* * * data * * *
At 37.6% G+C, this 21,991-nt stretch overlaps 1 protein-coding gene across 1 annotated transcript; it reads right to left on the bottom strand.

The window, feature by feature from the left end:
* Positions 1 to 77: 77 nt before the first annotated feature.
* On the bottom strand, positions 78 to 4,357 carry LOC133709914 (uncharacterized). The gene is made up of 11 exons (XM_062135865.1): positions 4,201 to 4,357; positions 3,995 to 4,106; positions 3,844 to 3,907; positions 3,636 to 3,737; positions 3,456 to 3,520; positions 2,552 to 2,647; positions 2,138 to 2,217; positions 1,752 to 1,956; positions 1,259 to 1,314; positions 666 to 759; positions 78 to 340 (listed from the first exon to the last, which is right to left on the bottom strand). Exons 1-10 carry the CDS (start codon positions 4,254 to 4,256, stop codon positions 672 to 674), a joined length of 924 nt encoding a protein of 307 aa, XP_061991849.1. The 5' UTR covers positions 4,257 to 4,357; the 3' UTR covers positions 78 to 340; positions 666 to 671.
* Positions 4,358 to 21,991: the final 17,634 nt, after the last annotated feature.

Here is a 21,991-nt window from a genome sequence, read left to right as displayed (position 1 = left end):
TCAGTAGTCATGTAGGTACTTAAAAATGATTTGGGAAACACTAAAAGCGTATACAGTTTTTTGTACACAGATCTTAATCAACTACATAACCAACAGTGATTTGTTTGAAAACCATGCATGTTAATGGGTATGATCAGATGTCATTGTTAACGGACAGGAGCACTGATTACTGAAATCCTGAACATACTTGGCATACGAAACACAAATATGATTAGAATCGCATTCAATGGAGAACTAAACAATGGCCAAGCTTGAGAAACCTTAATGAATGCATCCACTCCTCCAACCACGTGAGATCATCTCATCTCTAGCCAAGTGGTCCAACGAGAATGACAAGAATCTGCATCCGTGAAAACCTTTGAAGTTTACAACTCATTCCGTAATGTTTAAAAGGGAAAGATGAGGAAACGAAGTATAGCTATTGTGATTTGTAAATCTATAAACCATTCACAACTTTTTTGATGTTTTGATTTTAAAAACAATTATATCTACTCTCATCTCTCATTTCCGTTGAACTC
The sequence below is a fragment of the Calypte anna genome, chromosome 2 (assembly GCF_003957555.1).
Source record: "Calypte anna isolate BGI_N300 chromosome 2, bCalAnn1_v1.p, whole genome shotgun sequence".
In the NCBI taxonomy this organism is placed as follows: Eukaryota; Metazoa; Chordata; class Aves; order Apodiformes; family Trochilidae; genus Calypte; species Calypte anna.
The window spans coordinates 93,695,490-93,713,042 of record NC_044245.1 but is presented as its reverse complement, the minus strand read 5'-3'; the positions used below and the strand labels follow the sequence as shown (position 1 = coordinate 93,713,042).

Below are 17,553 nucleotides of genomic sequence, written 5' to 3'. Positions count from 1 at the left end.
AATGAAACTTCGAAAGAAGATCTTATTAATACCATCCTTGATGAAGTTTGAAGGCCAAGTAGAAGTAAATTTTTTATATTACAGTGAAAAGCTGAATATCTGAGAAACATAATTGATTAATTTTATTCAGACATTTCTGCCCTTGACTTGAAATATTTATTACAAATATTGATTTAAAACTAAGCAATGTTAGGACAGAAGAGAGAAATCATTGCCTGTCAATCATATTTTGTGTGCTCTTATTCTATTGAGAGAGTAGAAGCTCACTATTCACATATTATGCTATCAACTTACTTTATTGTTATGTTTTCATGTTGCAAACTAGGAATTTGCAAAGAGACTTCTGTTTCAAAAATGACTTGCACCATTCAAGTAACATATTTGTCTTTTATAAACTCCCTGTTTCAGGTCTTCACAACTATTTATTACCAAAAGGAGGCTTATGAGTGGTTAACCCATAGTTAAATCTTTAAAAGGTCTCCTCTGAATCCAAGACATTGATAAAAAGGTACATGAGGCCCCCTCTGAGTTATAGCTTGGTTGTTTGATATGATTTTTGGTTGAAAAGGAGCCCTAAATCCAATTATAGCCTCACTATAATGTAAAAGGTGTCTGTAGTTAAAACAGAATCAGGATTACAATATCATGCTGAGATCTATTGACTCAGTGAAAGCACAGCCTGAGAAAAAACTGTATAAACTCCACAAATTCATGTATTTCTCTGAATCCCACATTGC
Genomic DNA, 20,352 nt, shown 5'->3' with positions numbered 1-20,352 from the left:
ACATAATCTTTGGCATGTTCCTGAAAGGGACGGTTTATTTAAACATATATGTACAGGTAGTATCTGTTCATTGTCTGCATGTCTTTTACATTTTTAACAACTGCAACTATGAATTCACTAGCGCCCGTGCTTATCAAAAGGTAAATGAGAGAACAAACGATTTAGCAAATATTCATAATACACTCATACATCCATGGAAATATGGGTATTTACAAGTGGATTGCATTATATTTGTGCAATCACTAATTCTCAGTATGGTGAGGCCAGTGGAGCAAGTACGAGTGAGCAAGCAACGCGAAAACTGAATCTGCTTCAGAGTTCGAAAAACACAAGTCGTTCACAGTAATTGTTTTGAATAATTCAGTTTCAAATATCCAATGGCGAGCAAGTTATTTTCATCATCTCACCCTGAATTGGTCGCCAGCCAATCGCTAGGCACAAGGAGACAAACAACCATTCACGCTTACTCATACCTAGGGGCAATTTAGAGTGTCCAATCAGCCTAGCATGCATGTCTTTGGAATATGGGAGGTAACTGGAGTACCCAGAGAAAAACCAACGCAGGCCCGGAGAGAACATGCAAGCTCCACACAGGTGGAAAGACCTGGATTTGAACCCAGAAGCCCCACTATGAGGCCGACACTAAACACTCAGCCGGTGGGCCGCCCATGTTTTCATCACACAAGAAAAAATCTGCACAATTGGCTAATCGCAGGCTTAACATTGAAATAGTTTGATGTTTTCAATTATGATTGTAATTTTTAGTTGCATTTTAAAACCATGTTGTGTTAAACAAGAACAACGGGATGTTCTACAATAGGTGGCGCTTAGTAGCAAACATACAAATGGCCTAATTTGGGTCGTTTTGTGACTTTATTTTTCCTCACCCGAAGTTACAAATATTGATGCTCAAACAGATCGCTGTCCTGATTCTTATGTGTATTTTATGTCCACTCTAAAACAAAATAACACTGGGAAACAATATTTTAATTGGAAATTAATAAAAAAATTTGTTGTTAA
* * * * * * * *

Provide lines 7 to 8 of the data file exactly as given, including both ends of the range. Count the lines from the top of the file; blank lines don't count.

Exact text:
TCAGTAGTCATGTAGGTACTTAAAAATGATTTGGGAAACACTAAAAGCGTATACAGTTTTTTGTACACAGATCTTAATCAACTACATAACCAACAGTGATTTGTTTGAAAACCATGCATGTTAATGGGTATGATCAGATGTCATTGTTAACGGACAGGAGCACTGATTACTGAAATCCTGAACATACTTGGCATACGAAACACAAATATGATTAGAATCGCATTCAATGGAGAACTAAACAATGGCCAAGCTTGAGAAACCTTAATGAATGCATCCACTCCTCCAACCACGTGAGATCATCTCATCTCTAGCCAAGTGGTCCAACGAGAATGACAAGAATCTGCATCCGTGAAAACCTTTGAAGTTTACAACTCATTCCGTAATGTTTAAAAGGGAAAGATGAGGAAACGAAGTATAGCTATTGTGATTTGTAAATCTATAAACCATTCACAACTTTTTTGATGTTTTGATTTTAAAAACAATTATATCTACTCTCATCTCTCATTTCCGTTGAACTC
The sequence below is a fragment of the Calypte anna genome, chromosome 2 (assembly GCF_003957555.1).